In November 2005, in the United States, SpaceX CEO Elon Musk first referenced a rocket concept known as BFR (Big Falcon Rocket), which matched some capabilities of the current Starship design. The rocket was to be equipped with a larger version of the Merlin engine known as Merlin 2. Very little about the concept is known, except its lifting capacity of 100 t (220,000 lb) to low Earth orbit, and its inability to relaunch.[2] The announcement of this concept roughly coincided with the company's first (and ultimately unsuccessful) launch attempt, carrying FalconSAT-2 on the small Falcon 1 rocket.[3]

In 2011, SpaceX outlined a reduced-cost Mars mission using the Red Dragon capsule, a modified version of Dragon 1 capsule.[4] This plan was eventually abandoned around 2017, when the propulsive landing technology for the Dragon capsule was deemed unnecessary.[5] One year later, in 2012,[6] the company revisited the plan in the form of the Mars Colonial Transporter concept. The concept design was powered by methane-fueled Raptor engines, with a capacity of one hundred people or 100 t (220,000 lb) of cargo to Mars. Other than that, little information about the concept has been made public.[7] A few years later, in September 2014, SpaceX broke ground on the Starbase facility for developing Falcon 9 and Falcon Heavy.[8] The next year, in December 2015, the company's reusable launch system development program achieved the first booster landing at Falcon 9 flight 20.[9]

In September 2016, a day before the 67th International Astronautical Congress, the Raptor engine fired for the first time.[10] At the event, Musk announced that SpaceX was developing a new rocket, the Interplanetary Transport System. It would have a launch capacity of 300 t (660,000 lb) to low Earth orbit, with both stages being reusable. This concept presented the possibility of a veritable "space tanker": a launch vehicle capable of carrying extra fuel to orbit, transferring said fuel to another spacecraft in orbit, landing, and then repeating the process. The rocket's tanks were to be made from carbon composite, storing liquid methane and liquid oxygen inside. The booster stage was to be equipped with forty-two Raptor engines while the spacecraft would have been equipped with nine.[11] The concept garnered a great deal of skepticism, specifically in regards to the technological feats required to make such a system possible, and the funds needed.[12]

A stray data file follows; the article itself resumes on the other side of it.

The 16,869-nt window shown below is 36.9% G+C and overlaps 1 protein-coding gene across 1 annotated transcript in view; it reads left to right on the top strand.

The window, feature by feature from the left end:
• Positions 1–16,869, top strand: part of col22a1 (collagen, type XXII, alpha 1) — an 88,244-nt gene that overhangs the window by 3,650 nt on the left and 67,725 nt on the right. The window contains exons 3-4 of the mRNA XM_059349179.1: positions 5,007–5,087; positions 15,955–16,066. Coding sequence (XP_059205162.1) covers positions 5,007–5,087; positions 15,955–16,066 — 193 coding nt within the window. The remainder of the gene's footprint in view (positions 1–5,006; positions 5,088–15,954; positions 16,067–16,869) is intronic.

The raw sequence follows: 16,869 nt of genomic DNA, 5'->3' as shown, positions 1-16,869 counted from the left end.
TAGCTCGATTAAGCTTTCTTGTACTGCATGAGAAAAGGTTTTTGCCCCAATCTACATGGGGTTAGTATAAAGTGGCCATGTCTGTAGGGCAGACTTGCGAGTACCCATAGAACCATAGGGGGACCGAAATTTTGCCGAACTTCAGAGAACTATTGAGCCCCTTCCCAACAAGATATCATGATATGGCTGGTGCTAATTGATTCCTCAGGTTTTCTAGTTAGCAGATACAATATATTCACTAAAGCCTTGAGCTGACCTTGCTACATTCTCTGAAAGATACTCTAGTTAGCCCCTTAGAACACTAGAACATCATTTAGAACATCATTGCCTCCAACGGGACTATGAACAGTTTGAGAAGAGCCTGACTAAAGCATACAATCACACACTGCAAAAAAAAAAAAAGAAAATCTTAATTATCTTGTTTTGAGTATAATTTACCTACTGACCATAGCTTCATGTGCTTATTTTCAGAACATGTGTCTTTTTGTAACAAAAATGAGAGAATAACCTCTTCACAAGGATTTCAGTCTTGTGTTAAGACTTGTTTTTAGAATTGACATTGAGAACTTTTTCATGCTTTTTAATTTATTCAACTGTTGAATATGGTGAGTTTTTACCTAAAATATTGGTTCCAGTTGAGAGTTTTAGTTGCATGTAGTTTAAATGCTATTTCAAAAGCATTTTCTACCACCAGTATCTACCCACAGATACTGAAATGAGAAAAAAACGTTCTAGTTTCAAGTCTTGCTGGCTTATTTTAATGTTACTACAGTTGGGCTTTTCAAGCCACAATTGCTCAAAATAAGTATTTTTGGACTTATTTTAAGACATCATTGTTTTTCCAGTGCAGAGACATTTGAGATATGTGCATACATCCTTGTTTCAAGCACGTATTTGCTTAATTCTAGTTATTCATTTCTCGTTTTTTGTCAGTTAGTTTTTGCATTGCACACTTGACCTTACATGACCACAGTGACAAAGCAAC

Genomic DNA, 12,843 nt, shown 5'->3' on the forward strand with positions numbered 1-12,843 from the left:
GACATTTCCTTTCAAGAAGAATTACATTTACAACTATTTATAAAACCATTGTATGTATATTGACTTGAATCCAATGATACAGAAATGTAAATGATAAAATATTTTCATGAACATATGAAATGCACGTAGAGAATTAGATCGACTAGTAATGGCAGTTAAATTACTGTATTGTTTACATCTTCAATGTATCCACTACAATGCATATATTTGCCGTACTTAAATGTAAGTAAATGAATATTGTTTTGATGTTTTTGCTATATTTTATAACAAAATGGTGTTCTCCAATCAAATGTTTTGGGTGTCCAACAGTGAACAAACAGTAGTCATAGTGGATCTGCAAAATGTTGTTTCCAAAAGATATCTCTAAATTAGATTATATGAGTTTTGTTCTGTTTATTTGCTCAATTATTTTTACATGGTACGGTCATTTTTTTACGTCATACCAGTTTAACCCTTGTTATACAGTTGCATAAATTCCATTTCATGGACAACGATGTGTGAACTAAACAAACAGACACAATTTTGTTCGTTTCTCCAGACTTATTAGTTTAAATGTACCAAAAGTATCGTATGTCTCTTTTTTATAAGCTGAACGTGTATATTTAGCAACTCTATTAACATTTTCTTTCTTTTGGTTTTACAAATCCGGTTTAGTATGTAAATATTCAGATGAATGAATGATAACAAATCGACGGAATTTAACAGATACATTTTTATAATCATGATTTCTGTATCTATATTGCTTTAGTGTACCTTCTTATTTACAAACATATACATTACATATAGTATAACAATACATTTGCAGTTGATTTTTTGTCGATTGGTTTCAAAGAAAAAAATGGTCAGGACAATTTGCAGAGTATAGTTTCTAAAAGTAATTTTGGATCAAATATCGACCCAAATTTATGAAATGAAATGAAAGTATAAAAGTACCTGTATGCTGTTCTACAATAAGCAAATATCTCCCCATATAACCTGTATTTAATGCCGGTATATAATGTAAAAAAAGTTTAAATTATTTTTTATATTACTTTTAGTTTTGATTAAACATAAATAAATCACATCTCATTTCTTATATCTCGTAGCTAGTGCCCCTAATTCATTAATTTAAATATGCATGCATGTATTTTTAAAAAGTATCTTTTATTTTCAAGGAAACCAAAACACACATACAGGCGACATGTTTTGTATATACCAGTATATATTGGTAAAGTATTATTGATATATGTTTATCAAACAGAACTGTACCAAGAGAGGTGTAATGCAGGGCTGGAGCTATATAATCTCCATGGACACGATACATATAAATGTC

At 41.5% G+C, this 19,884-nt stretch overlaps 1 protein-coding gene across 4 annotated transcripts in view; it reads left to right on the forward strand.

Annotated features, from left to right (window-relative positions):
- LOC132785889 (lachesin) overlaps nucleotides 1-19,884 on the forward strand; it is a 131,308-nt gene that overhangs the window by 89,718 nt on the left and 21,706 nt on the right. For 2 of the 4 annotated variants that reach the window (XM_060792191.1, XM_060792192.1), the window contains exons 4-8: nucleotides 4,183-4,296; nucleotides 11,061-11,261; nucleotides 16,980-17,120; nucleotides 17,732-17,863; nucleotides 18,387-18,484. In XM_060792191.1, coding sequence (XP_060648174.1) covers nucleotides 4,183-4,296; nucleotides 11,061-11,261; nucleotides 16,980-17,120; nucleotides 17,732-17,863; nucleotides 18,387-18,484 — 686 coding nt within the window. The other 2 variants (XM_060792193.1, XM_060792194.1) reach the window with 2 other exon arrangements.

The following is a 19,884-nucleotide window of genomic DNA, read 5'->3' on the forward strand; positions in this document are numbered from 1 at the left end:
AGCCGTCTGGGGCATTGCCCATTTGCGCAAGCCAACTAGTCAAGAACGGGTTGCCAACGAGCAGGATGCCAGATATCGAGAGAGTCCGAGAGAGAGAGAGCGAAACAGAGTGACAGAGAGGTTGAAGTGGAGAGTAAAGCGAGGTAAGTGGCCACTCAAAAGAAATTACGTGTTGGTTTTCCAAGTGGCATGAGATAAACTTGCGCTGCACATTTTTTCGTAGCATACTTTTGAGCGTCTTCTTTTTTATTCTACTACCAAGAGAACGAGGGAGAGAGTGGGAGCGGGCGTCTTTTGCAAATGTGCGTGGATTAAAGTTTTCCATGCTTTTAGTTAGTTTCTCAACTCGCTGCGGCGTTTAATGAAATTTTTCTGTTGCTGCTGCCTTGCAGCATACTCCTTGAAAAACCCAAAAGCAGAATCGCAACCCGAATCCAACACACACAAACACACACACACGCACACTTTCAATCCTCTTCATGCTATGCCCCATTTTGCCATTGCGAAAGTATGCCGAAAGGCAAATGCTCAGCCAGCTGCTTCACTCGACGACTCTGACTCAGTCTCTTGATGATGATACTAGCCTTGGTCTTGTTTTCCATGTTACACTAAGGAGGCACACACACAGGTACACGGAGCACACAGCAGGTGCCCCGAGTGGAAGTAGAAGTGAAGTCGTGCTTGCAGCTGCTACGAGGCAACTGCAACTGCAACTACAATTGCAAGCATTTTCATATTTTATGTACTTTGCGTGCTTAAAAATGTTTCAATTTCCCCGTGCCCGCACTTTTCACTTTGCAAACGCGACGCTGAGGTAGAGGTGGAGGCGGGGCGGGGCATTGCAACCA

In September 2017, at the 68th Annual International Astronautical Congress, Musk announced the BFR, a revision to the Interplanetary Transport System's design. The rocket was said to be able to put 150 t (330,000 lb) to low Earth orbit and be reusable. The booster's engine count was reduced to thirty-one, and the rocket's body was smaller. Unlike its conceptual predecessor, the potential applications for the BFR were far more varied: sending satellites to orbit, resupplying the International Space Station, landing on the Moon, and traveling between locations on Earth. Nevertheless, its ultimate purpose was still to ferry crew to Mars.[13] A rocket production facility at the Port of Los Angeles had received approval by City Council, but the plan was cancelled around May 2020.[14]